Saturday, September 04, 1999
Fog causes wrecks; 2 dead, scores hurt
TOLEDO A thick fog that limited visibility to a few feet in some areas of northwest Ohio contributed to more than 20 highway accidents Friday morning, leaving two people dead and 52 injured.
A 32-mile stretch of the Ohio Turnpike between Toledo and Fremont had 20 accidents and had to be closed through the morning.
The weather also was blamed in a 16-vehicle pileup on a fog-covered bridge over the Portage River near Port Clinton. One person was killed and 10 were injured in that crash on Ohio 2.
It was pretty bad out there, said State Highway Patrol Cadet Eric Wlodarsky.
With little visibility, drivers on the turnpike couldn't avoid ramming into one another. As many as 69 vehicles were involved in a series of accidents, said turnpike spokeswoman Karen Lenehan.
Eleanor Paul, 66, of Flint, Mich., was killed on the turnpike near Toledo. She was a passenger in a van that struck a tractor-trailer.
Forty-three people were injured, three seriously, in the other turnpike accidents.
Most of the accidents happened between 8 a.m. and 11 a.m.
The National Weather Service said the Maumee River, which the turnpike crosses, created a river fog and that similar conditions were likely today.
Fifteen cars and three semi-trucks collided on the Ohio 2 bridge near Lake Erie, Cadet Wlodarsky said.
Witnesses said a heavy fog limited visibility.
Melanie Wrobbel, 42, of Put-in-Bay, died when her pickup truck ran into the back of a tractor-trailer.
Second arrest made in bicyclist's death
Cincinnati police arrested a 15-year-old Norwood boy Friday and charged him with tampering with evidence in connection with the death of an Elmwood Place man last month.
Michael Boumer, 37, died Aug. 18, a day after he was struck by a car while riding his bike in the parking lot of the Kroger store in Hartwell. Mr. Boumer suffered from cerebral palsy and had limited mental capacity.
The 15-year-old surrendered with his attorney Friday evening, Cincinnati police said.
The driver of the car, Nicholas Andy Mays, 19, of Norwood, surrendered to police on Tuesday. He is charged with aggravated vehicular homicide and tampering with evidence.
Anyone with information about the crime is asked to call the homicide unit at 352-3542 or Crimestoppers at 352-3040.
Ohio can regulate radioactive materials
WASHINGTON Ohio has won approval to take over licensing, inspecting and regulating radioactive materials in the state, the Nuclear Regulatory Commission (NRC) said Friday.
The action means that the state will be in charge of monitoring the safe handling and disposal of radioactive materials used by hospitals, laboratories and industry.
The federal government will remain the authority over nuclear power plants and some other facilities, but Ohio's Department of Health becomes the regulatory authority for 574 other federal license-holders, the NRC said.
The state previously had regulated the use of X-ray machines.
Thirty other states already have the regulatory authority now granted to Ohio.
19-cent tax bill costs couple $900
MUNROE FALLS, Ohio Failure to file a city income tax form on time when only 19 cents was still owed has led to nearly $900 in lawyer and court costs for a suburban Akron couple.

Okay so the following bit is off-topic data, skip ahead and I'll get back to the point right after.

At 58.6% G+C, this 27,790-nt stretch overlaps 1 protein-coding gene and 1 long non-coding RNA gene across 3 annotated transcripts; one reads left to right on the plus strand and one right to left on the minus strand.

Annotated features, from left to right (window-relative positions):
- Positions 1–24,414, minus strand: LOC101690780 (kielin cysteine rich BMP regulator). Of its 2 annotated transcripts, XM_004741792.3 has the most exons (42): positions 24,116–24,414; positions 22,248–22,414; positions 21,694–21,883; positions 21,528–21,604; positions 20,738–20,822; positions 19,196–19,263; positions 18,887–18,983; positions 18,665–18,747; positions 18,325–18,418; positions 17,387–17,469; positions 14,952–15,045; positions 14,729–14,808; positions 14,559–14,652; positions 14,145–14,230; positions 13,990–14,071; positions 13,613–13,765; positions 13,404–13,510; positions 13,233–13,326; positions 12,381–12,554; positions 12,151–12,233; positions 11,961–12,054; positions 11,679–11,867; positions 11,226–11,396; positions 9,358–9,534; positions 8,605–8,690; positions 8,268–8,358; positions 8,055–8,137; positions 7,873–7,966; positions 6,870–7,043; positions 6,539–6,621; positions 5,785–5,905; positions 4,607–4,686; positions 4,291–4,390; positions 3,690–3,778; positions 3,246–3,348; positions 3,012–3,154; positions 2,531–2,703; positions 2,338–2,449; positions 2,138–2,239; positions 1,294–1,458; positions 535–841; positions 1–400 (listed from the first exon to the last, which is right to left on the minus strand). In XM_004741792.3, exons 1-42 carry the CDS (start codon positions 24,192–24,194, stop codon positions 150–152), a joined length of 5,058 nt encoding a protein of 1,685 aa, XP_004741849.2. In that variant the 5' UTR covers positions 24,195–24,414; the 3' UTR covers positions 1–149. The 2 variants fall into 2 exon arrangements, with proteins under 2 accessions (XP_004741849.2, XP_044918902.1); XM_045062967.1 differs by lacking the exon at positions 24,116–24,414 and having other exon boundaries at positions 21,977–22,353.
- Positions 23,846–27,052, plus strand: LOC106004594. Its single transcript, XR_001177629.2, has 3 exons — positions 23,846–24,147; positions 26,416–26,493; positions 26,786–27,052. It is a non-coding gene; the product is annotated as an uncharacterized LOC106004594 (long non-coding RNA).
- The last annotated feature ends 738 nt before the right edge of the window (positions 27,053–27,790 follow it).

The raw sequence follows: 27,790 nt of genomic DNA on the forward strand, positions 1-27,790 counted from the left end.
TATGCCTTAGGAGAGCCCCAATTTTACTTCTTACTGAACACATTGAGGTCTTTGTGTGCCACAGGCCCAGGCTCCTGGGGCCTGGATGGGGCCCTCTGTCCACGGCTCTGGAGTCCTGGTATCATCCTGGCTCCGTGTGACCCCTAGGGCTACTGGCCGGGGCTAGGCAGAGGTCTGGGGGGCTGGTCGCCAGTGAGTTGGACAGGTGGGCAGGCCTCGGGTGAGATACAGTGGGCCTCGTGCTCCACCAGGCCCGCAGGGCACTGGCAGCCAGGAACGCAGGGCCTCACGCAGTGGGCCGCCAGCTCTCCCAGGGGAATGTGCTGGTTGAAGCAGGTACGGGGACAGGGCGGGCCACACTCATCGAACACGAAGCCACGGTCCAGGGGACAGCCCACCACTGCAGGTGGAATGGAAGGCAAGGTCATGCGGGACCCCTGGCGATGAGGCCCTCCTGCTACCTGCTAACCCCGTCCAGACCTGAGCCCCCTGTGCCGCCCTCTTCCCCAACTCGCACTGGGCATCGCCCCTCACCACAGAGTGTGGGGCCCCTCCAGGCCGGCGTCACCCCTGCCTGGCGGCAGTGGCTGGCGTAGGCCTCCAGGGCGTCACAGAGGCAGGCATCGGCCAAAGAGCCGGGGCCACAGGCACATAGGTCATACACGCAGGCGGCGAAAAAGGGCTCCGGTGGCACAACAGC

The problem for Heidi and Steve Celaschi started amid the confusion of their 1997 move from nearby Cuyahoga Falls. They neglected to file an appropriate tax form in their new city of residence by an April deadline.
The city of Munroe Falls tried to reach the couple, who have an unlisted phone, and sent tax notices by mail and certified mail. The Celaschis said they never got any notice.
Their trial Thursday for failing to file an income tax return on time was settled with the charge dropped and the couple agreeing to pay $382 in municipal court costs. They hired a lawyer for $500 to get them out of the mess.
$13.6 million allotted for addiction services
The Hamilton County Alcohol and Drug Addiction Services Board has awarded more than $13.6 million to 14 substance abuse treatment agencies for the budget year ending June 30, 2000.
Combined, the agencies served about 8,300 Hamilton county residents last year.
The largest awards: $4.99 million for Talbert House, $2.25 million for the Crossroads Center, $1.87 million for the Center for Chemical Addictions Treatment, $1.14 million for the Central Community Health Board and $1.05 million for the Alcoholism Council of the Cincinnati Area.
Slain child's mom trusted boyfriend
PIQUA, Ohio A woman who left her 4-year-old son at home in the care of a boyfriend said she was shocked to learn later that the boyfriend was charged with killing the child and setting the duplex afire.
I have nothing left, said Susan England, mother of the victim, John James Sandison.
Elijah J. Massie, 19, an unemployed roofer who lived with the boy and Ms. England, was treated Wednesday for first-degree burns suffered in the house fire. He was arraigned Thursday on murder and aggravated arson charges. Mr. Massie is held in the Miami County jail on $10 million bond to await another hearing next week.
He and Eli came out to the car and they both kissed me, Ms. England told the Dayton Daily News in an interview published Friday. They both seemed happy. But the next thing, I get called at work and they told me my house was engulfed in flames.
If convicted, Mr. Massie could face a possible life sentence on the murder count and three to five years on the arson count. He had lived with Ms. England since May.
Piqua police initially identified the mother as Susan Sandison, using the name of her former husband, Gary Sandison. But she legally changed her name to Susan England after divorcing Gary Sandison on Aug. 27, police said.
Firefighters on Wednesday morning found the boy's body. Thirteen hours later, Piqua police told Ms. England, 28, that the boy was dead before the fire was started and that Mr. Massie had been arrested.
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